Your legacy is what you pass on to your descendants as well as your personal contribution to all mankind in the future. Your legacy to your family is your monetary possessions, but more importantly, it is your values, your accomplishments, your dreams. I’m drafting a Legacy Letter to my kids, and it starts like this:
“Dear Kids. I plan to spend all my money. My last check should bounce. Love Dad.” This is Money Coach Speak for never count on an inheritance, because the future is unknowable and anything can happen.
In the event I pass before I reach my goal of living forever, my Legacy Letter outlines what happens next and points them to my “Survivor File.” The Survivor File contains a list of all my assets and details for each account including account number and contact instructions. There is a list of passwords, who to notify, stuff hidden away, and songs to play at my funeral. The Survivor File also includes my Family Financial Philosophy, a written mission statement expressing core beliefs and values, based on heritage and experience, regarding the accumulation, preservation, use, and distribution of wealth.
My still-working-on-it Legacy Letter will categorize the various ways I can pass on my possessions, list who gets which asset, and provide some general guidance on how best to use the money. Following is a brief list of how ownership can pass when life ends:
Joint Ownership – If you own an asset jointly “with Right of Survivorship,” the joint account owner(s) will receive the assets upon proof of death. Includes bank accounts, investment accounts, and property.
Payable on Death or Beneficiary Designation – Includes bank and investment accounts including retirement accounts. If you are the owner of a 529 College Savings Plan, you designate a “primary successor” for ownership; the beneficiary remains the named student. Provide a certified copy of the death certificate to the financial institution and inquire about various kinds of transfer.
Trust – There are many types of trusts so be careful here. If the trust is a family trust and you are the “trustee,” upon your demise, the “successor trustee” controls the assets in the trust.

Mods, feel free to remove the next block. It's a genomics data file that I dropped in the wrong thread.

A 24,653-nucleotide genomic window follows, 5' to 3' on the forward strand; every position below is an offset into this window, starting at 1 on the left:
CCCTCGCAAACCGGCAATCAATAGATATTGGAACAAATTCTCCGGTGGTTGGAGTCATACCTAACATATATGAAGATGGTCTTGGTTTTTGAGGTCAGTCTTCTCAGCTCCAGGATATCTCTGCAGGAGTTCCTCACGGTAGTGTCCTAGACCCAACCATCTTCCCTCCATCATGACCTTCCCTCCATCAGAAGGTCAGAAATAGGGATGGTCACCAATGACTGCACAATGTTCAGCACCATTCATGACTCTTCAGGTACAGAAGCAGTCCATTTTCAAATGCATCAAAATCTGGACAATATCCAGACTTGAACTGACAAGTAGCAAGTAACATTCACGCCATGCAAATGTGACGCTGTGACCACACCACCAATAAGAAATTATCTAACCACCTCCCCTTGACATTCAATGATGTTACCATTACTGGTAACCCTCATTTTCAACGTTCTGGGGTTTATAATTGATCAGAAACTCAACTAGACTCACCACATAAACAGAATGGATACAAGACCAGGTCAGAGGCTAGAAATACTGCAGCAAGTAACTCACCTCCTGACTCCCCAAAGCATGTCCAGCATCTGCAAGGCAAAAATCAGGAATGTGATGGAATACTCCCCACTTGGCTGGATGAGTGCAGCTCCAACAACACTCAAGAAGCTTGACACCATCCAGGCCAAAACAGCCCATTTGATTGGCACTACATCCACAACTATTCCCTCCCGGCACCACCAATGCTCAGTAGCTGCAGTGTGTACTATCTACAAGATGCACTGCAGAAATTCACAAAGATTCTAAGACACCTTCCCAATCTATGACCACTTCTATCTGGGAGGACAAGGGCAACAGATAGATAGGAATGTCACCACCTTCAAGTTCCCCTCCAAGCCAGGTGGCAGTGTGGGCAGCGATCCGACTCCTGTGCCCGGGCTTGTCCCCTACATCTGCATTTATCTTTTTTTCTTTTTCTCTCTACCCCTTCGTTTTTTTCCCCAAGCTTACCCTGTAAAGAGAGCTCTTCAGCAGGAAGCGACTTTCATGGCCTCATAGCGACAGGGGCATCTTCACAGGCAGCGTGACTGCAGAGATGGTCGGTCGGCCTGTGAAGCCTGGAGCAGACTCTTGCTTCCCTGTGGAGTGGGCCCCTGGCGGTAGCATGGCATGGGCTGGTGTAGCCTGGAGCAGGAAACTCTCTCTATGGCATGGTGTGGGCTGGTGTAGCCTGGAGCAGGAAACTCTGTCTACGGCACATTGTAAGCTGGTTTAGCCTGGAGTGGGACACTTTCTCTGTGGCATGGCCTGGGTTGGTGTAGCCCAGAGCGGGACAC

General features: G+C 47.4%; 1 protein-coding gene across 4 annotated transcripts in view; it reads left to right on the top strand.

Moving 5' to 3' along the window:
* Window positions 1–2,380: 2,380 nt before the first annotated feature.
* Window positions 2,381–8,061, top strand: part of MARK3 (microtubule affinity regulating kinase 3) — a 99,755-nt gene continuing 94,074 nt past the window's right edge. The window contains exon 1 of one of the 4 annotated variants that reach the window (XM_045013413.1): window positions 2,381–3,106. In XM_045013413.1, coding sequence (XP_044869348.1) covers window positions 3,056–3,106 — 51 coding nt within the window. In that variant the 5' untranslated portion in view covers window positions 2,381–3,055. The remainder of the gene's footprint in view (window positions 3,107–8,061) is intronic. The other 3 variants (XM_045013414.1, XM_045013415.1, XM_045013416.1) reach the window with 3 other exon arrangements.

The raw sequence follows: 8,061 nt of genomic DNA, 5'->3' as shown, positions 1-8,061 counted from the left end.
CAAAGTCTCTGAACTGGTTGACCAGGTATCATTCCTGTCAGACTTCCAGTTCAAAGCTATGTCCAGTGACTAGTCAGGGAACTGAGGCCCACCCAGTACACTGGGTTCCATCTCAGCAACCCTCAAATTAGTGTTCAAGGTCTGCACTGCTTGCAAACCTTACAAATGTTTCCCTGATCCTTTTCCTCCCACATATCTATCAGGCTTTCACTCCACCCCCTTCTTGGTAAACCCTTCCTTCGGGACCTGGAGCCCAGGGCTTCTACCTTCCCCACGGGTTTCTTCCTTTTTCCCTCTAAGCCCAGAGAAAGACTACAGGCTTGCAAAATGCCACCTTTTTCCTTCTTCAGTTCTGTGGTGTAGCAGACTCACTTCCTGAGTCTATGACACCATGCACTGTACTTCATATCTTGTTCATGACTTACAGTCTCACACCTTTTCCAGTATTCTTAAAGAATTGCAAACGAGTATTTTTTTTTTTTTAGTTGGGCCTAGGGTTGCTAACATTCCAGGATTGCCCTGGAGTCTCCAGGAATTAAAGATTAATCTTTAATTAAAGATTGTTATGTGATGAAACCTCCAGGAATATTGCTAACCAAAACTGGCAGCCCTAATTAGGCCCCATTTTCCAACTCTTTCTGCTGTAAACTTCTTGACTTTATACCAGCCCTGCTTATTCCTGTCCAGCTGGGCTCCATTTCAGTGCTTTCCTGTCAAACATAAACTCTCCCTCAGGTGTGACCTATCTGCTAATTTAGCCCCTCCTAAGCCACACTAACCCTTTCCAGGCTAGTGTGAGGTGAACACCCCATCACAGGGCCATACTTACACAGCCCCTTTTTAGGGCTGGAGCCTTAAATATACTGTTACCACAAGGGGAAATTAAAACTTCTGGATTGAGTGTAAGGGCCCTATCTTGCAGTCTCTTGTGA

The Will – All the above asset transfers will be achieved outside of the will and will not be subject to probate or the dictates of the will. Anything not included in other categories will be included in your estate and will be administered by your designated executor as set forth in the will.
My Legacy Letter will enumerate my current and planned activities which for me include consolidating my investment portfolio and real estate holdings (example combining three Roth IRA accounts into a single account) and downsizing (moving to a smaller house in three years and passing much of my valuable stuff to friends and family before the move).
One idea I had was to change my current beneficiary designations so that a particular account would go to each of my children and each of my minor grandchildren. I modified that when I remembered a basic rule of life: minors become young adults; young adults are generally not financially responsible. From my own experience, I put the age of financial responsibility somewhere between the age of 30 and never. So, I will instead specify an account for each grandchild but the legal beneficiary will be the parent who can distribute it wisely and pass on ownership later in life.
My Legacy Letter will be updated yearly. This will prompt me to review my own assets, check beneficiaries, and better respond to changing family situations.
Note: As a Financial Advisor, I cannot give legal advice. Therefore, above is not to be construed as legal advice, just a place to start.